One point stood out strongly for me in last week's post about Fran, the 85 year old woman who believes using Second Life has helped recover some physical ability despite her Parksinon's. This from her daughter, Barbi, who built a place in SL for her mother and their family (her brother, like her, also plays Second Life) to share and support others with Parkinson's and their caregivers:
She feels and thinks young, so it is thrilling for her to watch her avatar run and dance again (very much like the movie Avatar). She loves meeting fascinating people from all over the world. Fortunately she is a basically happy person and has never been depressed, but SL increases the joy in her life.
This is the case even if Fran's physical recovery experience is only unique to her, and it's a theme repeated by many other SL users who are disabled in real life in some way or another, be it a support group for people with cerebral palsy or military veterans suffering from PTSD (often in addition to physical wounds that confine them physically as well). Many other examples abound, with the commonality being the immersiveness from Second Life's realistic 3D graphics creating a "you are there"-ness which gives them a context for person-to-person socialization, and individual exploration in a simulated "outdoors" environment. This is great in itself, and it also suggests something that SL has searched fruitlessly for, in the ten years it's existed: A killer application that's unique and important and in many ways indispensable.
Second Life could have been (or might still be) a killer app in other categories, but so far, that hasn't obtained. Consider:
- Second Life is pretty good at making machinima, but has poor frame rate and lip sync options, compared to a platform like, say, Source Filmmaker.
- Second Life is pretty good at 3D building and modeling, but not compared to more powerful and more popular platforms like, say, Maya or Google SketchUp.
- Second Life is pretty good as a social game or roleplaying game, but is much less popular than, say, IMVU on the one hand, and World of Warcraft on the other.
- Second Life is pretty good as a sandbox building game/toy, but, Minecraft, say, is much more popular and easier to play.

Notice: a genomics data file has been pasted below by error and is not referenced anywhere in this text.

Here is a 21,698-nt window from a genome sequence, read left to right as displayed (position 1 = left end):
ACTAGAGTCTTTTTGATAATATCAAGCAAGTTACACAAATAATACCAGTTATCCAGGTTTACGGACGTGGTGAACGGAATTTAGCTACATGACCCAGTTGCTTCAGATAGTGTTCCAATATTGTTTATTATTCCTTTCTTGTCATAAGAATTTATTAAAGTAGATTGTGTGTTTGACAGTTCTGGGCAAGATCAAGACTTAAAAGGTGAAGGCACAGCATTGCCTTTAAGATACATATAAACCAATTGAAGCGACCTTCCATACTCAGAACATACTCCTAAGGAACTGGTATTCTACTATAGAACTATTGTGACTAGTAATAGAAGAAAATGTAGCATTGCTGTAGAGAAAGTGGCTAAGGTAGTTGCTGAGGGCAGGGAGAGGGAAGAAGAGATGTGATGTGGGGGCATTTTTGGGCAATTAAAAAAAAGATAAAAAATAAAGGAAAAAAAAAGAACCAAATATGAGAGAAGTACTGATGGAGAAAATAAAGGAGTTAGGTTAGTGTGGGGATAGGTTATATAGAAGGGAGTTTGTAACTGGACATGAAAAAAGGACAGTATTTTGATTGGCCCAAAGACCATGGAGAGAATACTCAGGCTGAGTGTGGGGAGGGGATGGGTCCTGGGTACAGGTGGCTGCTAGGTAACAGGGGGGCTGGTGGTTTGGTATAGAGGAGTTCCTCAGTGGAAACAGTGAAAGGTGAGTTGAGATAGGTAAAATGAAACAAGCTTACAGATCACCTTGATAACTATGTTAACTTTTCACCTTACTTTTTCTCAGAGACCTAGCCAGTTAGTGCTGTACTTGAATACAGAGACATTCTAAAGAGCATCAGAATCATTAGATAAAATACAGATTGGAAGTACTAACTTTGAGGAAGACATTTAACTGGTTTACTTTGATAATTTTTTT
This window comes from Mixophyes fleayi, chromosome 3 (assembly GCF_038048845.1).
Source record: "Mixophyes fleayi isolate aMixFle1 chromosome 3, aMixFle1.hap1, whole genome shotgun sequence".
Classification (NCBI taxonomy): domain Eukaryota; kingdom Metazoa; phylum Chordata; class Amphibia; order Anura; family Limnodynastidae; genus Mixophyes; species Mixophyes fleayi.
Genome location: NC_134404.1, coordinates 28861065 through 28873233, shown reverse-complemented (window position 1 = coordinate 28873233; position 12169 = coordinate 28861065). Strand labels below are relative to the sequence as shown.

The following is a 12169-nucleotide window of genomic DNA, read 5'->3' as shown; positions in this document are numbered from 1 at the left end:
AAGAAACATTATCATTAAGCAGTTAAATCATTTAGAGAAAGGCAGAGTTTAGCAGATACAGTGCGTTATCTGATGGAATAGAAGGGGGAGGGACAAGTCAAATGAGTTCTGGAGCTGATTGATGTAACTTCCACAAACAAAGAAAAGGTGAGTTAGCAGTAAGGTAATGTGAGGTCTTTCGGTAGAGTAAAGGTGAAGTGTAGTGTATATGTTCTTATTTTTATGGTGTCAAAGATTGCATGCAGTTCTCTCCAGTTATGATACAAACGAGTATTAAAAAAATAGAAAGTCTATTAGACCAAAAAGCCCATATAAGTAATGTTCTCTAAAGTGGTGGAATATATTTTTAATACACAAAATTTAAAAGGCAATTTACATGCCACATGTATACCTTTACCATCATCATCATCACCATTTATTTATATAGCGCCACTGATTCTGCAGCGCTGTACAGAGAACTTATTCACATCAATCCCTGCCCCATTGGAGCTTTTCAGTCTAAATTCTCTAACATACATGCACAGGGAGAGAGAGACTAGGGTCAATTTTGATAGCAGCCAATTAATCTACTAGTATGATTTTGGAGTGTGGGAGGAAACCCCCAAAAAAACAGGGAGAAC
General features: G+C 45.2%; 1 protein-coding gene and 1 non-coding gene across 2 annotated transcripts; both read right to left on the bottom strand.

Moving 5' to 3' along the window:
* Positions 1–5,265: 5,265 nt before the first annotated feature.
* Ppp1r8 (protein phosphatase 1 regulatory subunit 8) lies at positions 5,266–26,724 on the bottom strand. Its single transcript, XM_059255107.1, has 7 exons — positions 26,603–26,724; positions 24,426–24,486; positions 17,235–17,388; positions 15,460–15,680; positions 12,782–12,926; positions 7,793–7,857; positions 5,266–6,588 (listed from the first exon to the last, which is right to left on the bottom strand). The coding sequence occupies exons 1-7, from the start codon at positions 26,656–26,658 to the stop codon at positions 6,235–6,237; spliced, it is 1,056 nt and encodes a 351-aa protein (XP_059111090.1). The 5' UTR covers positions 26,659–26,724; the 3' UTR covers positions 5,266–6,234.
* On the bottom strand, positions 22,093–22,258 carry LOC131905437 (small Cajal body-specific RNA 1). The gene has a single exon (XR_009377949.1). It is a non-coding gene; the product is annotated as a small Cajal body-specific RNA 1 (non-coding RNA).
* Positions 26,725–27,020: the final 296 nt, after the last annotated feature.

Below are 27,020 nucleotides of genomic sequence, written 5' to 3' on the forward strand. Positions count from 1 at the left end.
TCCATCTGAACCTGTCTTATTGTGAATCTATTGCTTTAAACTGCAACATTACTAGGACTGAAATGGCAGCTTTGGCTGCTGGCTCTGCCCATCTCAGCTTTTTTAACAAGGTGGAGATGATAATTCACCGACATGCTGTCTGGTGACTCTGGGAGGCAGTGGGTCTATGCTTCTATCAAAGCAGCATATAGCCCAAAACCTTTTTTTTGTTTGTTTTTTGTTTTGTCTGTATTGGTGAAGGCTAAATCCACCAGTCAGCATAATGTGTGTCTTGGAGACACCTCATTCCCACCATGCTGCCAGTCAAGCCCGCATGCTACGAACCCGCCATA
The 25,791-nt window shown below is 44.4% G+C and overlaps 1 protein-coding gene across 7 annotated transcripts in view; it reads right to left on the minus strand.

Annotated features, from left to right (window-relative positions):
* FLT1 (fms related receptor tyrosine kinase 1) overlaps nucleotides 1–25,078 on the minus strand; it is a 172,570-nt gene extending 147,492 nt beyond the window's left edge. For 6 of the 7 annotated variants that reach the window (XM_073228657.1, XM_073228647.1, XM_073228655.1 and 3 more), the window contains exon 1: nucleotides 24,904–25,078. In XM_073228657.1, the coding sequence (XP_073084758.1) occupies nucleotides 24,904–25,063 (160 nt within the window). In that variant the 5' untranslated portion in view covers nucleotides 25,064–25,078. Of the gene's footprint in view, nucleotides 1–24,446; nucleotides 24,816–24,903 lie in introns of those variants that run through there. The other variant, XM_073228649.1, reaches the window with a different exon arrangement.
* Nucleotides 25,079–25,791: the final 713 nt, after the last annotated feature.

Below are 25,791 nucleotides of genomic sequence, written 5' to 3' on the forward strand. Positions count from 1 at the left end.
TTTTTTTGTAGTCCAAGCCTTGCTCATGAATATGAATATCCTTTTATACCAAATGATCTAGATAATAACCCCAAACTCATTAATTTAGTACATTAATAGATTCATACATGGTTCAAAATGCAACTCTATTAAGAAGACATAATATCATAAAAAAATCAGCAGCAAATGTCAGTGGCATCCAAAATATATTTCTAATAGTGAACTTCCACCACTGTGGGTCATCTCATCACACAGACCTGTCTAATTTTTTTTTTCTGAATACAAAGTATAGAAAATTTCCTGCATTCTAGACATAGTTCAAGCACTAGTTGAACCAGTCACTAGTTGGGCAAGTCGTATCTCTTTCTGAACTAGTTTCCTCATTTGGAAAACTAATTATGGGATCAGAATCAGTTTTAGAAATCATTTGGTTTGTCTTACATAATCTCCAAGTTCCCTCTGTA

And so on. I've long wondered what Second Life's killer app is supposed to be, but over the years, every time I think one candidate is emerging, a competitor shows up and usually beats it on some level. Except in this one application, of providing a meaningful online place for the real life disabled. Consider:
- Second Life is immersive and open-ended: While MMOs are also immersive, the traditional game structure constrains the immersion, and limits user options and creativity.
- Second Life is flexible: The flexibility leads to a wide diversity of content and social experiences, while as a system with an open source viewer, makes it possible to create versions of Second Life intended to work well for people with particular disabilities. (Including versions of Second Life controlled by thought.)
- Second Life is social: While many disabled people use Second Life, it also has a relatively large, general active userbase of 600,000 or so, making it possible for them to connect with others from many places and backgrounds, giving them a robust online community not defined by disability, but by shared interests beyond it. (This came out in my discussion with Barbi, who mentioned that Fran loves to attend live jazz performances in Second Life.)
I can't think of an alternative platform which is superior in all these things at the same time. And here's the true irony: Because Second Life is pretty good as a social game and a content creation tool, it's great as a platform for the disabled. Perhaps greater by far than anything else on the market.
And maybe this is the best future of Second Life as a commercial product: A platform that doesn't have to be great for everyone, but good enough for a large enough number -- who in turn, can help create an excellent place for the smaller number who consistently benefit from it so much.
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